You know when you’ve heard a good piece of music when it just works. You can’t put your finger on why, but every part works to enhance the others.
Chances are, you’ve hit on a song with good tonal balance.
Some ideas about how music should sound come from early nineteenth-century classical music. Back then, music was all about tonal balance and symmetrical phrasing.
While we’ve lost some of the focus on phrasing, we still appreciate good tonal balance today.
Why is that? Read on to learn more.
What is Tonal Balance?
The tonal balance is the way energy, or the tone, is distributed across the audio spectrum. In other words, how the frequencies you can hear relate to each other.
Lots of artists and audio engineers will talk about a mix being ‘balanced’. Trouble is, the definition of tonal balance can be subjective. Different people interpret it in different ways.
Musicians have a different conception of tone because it depends on what instrument and style they play.
Engineers have a different approach because they have more individual factors to play with.
They have to balance the instrument, the acoustics of the recording space, and the technology used. The way they achieve tonal balance depends on the sound that’s required.
Why Do I Need It?
It all comes down to the required sound we just talked about.
The engineers need to walk a fine line between what the performance sounds like both live and recorded. Let’s take a guitarist as an example.
The engineer needs to balance the tone so the guitar sounds amazing on its own and alongside the rest of the band. Hitting the right tonal balance involves managing all the instruments so they sound good together.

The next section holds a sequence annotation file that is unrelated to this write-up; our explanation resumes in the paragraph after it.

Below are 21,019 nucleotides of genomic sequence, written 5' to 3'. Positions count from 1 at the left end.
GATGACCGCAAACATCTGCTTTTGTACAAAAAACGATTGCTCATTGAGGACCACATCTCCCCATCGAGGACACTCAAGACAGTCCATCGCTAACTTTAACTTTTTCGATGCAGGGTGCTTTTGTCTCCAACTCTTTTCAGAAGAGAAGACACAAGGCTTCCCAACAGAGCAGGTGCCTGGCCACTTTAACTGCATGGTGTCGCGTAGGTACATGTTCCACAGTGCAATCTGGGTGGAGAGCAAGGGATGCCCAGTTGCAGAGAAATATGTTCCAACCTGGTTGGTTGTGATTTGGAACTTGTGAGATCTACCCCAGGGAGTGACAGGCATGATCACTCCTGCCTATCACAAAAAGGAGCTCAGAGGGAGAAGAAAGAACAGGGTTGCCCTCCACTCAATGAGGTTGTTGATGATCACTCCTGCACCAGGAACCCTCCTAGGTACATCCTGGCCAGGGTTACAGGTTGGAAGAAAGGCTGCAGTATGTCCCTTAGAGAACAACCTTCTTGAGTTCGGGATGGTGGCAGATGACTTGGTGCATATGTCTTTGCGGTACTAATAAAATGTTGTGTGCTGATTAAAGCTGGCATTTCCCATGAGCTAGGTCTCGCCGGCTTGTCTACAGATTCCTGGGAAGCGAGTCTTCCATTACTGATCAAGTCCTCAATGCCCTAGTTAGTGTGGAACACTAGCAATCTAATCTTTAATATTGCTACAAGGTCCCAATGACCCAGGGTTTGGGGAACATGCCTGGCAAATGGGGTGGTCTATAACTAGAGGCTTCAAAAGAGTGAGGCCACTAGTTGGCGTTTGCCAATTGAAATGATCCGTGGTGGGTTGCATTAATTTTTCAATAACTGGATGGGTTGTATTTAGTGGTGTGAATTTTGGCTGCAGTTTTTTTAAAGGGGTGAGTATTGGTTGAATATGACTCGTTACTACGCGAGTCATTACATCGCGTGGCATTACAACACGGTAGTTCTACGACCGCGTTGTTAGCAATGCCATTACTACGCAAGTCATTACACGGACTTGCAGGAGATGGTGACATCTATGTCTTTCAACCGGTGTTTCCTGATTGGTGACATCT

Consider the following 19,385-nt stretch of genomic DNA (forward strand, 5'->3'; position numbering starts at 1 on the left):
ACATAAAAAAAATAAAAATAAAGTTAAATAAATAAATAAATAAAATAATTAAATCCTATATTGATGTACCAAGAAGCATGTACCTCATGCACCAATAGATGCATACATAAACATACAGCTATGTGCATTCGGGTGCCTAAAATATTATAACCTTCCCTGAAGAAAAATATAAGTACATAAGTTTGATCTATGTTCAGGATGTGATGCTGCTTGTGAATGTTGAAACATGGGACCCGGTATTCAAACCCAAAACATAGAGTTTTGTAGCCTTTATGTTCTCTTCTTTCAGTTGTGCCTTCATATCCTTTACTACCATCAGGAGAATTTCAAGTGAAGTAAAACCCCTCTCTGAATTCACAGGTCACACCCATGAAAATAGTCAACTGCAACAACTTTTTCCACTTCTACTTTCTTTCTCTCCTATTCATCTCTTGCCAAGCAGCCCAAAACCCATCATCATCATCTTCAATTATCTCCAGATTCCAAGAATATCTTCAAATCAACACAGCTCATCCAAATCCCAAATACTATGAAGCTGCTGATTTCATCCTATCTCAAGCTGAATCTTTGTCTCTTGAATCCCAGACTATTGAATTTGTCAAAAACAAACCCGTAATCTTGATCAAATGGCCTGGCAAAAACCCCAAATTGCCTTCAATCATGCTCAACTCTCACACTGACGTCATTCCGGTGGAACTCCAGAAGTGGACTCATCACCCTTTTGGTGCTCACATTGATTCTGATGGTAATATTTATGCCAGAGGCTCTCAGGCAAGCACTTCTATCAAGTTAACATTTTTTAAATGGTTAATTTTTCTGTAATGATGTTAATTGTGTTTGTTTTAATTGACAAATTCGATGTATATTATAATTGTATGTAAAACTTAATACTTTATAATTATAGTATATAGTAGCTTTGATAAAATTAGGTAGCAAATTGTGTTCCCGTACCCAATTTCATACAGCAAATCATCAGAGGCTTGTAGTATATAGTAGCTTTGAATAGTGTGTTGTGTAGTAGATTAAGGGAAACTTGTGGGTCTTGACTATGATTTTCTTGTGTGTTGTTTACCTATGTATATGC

This becomes even more pronounced during mixing. Here, the mixing engineer needs to be sure everything works together. No instrument can dominate or fight another for attention.
Achieving this balance will vary from one genre to another. That’s because people expect different sounds from certain types of music. It can even vary between artists of the same genre, depending on how they use instruments and song dynamics.
Without that tonal balance, the song will sound “off”.
How Do I Get a Good Tonal Balance?
You need to know what you want the song to sound like. Go into the recording phase with this in mind so you have the right tracks available.
Move into the mixing phase and listen for any parts of the mix that sound too soft or loud. If the mix sounds muddy, cut low frequencies or add high ones.
Make sure you use the same EQ settings on both channels. You don’t want to upset the stereo balance.
When you reach the mastering phase, try checking your mix against an existing song. Choose one from the same genre that you’re working with.
Run the existing song through a spectral analyzer. This lets you look at and understand its frequencies. Compare these to your own mix to see if you’ve achieved a similar tonal balance.
Nailing Tonal Balance
Now you know why tonal balance is so important when mixing and mastering audio. If a song is unbalanced, the listener won’t get the same enjoyment from the track.
Getting the tone balanced right will leave them with a pleasurable listening experience.
There are lots of elements involved in hitting the right balance. If you want expert help, get in touch and we’ll get you going.